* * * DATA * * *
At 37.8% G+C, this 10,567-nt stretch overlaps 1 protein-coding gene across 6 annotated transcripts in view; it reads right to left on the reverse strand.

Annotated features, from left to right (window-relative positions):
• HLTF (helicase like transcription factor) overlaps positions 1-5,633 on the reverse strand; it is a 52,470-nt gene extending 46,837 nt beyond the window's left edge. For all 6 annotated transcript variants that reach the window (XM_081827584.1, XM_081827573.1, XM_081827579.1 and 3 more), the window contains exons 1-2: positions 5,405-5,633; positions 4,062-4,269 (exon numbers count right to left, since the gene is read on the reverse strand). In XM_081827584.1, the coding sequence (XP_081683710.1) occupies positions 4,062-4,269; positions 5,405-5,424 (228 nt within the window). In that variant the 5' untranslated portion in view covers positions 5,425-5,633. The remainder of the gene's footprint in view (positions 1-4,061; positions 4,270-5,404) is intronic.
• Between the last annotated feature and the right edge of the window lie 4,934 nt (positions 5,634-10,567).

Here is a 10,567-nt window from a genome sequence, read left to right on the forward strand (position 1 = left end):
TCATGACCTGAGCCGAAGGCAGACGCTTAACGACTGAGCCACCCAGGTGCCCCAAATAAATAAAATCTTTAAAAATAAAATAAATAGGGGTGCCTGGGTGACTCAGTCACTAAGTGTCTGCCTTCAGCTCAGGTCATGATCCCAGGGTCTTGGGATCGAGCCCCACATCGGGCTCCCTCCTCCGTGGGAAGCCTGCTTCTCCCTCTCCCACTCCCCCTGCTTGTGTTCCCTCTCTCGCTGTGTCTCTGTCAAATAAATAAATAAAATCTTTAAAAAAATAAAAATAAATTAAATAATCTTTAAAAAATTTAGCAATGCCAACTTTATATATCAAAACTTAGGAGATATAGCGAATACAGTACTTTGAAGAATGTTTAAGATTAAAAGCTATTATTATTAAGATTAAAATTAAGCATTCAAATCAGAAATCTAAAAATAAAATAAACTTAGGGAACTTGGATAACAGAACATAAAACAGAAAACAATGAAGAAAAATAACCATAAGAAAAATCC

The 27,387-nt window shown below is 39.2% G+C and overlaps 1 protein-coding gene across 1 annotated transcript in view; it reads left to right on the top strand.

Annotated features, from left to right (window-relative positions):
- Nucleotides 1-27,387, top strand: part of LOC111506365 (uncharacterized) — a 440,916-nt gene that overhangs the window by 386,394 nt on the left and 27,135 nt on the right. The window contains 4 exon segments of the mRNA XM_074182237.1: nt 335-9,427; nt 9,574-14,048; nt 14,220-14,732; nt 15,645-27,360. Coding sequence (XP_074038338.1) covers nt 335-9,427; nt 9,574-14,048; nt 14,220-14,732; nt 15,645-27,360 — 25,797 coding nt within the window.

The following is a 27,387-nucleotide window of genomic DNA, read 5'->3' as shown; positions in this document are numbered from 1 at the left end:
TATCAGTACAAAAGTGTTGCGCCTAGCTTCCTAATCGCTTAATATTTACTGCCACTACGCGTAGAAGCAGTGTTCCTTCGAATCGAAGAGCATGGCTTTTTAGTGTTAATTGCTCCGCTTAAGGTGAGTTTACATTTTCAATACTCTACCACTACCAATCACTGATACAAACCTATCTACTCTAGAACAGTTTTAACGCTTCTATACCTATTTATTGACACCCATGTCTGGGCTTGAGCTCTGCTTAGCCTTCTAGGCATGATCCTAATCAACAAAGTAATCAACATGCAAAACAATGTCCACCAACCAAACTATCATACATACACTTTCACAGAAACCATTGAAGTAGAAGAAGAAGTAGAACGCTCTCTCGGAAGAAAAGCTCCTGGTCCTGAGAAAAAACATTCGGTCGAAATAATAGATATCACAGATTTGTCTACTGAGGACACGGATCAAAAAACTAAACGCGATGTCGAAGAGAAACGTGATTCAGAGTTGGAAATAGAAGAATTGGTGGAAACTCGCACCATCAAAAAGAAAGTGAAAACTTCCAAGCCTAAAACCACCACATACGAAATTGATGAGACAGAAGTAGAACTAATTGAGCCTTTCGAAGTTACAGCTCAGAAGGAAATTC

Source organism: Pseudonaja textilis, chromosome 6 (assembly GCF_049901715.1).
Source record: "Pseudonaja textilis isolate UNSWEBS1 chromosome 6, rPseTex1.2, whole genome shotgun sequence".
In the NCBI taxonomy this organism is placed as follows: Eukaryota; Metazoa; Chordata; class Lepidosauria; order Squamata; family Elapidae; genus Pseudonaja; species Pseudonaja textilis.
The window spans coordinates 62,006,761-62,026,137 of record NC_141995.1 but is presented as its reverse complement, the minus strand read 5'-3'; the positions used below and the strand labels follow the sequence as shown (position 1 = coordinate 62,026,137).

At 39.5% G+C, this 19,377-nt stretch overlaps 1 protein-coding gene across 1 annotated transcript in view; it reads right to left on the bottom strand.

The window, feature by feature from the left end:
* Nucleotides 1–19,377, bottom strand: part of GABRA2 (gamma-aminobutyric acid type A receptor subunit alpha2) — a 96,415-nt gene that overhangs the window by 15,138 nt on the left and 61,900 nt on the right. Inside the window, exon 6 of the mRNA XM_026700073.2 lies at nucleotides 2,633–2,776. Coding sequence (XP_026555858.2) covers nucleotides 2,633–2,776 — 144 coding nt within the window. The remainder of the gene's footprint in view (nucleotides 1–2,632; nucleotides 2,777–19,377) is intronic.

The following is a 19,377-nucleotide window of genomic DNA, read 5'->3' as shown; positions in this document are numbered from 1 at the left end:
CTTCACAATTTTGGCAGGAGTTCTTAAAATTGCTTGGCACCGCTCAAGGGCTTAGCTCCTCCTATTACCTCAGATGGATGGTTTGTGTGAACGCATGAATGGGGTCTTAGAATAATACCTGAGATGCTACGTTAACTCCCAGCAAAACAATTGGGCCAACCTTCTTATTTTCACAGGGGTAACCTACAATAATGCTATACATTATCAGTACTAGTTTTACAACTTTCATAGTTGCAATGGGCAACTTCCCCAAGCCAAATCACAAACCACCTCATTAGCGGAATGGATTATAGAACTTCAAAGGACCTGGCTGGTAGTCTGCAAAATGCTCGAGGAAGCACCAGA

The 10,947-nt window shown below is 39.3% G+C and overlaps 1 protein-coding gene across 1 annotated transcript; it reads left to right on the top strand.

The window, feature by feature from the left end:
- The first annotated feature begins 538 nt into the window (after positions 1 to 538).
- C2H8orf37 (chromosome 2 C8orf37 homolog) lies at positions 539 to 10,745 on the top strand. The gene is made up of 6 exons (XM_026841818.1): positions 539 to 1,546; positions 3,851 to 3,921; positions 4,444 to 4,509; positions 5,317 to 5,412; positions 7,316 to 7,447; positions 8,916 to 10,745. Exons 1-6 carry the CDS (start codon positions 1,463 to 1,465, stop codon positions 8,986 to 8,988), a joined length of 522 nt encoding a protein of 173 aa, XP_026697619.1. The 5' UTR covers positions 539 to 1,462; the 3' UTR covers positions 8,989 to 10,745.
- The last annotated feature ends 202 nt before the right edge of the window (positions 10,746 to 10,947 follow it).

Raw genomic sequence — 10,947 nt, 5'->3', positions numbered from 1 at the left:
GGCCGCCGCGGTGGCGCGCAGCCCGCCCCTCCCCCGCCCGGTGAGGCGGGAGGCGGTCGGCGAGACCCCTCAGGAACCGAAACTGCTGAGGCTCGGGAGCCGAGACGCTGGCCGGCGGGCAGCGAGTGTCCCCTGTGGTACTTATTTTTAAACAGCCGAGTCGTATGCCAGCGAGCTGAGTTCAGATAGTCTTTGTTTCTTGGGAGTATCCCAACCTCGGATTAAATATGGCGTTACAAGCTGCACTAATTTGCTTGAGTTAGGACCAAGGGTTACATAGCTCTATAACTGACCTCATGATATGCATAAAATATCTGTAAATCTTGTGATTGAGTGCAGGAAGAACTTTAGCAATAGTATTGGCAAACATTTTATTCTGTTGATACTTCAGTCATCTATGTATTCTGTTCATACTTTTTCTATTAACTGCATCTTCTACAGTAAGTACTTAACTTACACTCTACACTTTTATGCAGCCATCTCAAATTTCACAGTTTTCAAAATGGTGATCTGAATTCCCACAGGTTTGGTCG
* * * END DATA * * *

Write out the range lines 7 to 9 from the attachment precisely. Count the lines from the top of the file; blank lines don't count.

The 27,387-nt window shown below is 39.2% G+C and overlaps 1 protein-coding gene across 1 annotated transcript in view; it reads left to right on the top strand.

Annotated features, from left to right (window-relative positions):
- Nucleotides 1-27,387, top strand: part of LOC111506365 (uncharacterized) — a 440,916-nt gene that overhangs the window by 386,394 nt on the left and 27,135 nt on the right. The window contains 4 exon segments of the mRNA XM_074182237.1: nt 335-9,427; nt 9,574-14,048; nt 14,220-14,732; nt 15,645-27,360. Coding sequence (XP_074038338.1) covers nt 335-9,427; nt 9,574-14,048; nt 14,220-14,732; nt 15,645-27,360 — 25,797 coding nt within the window.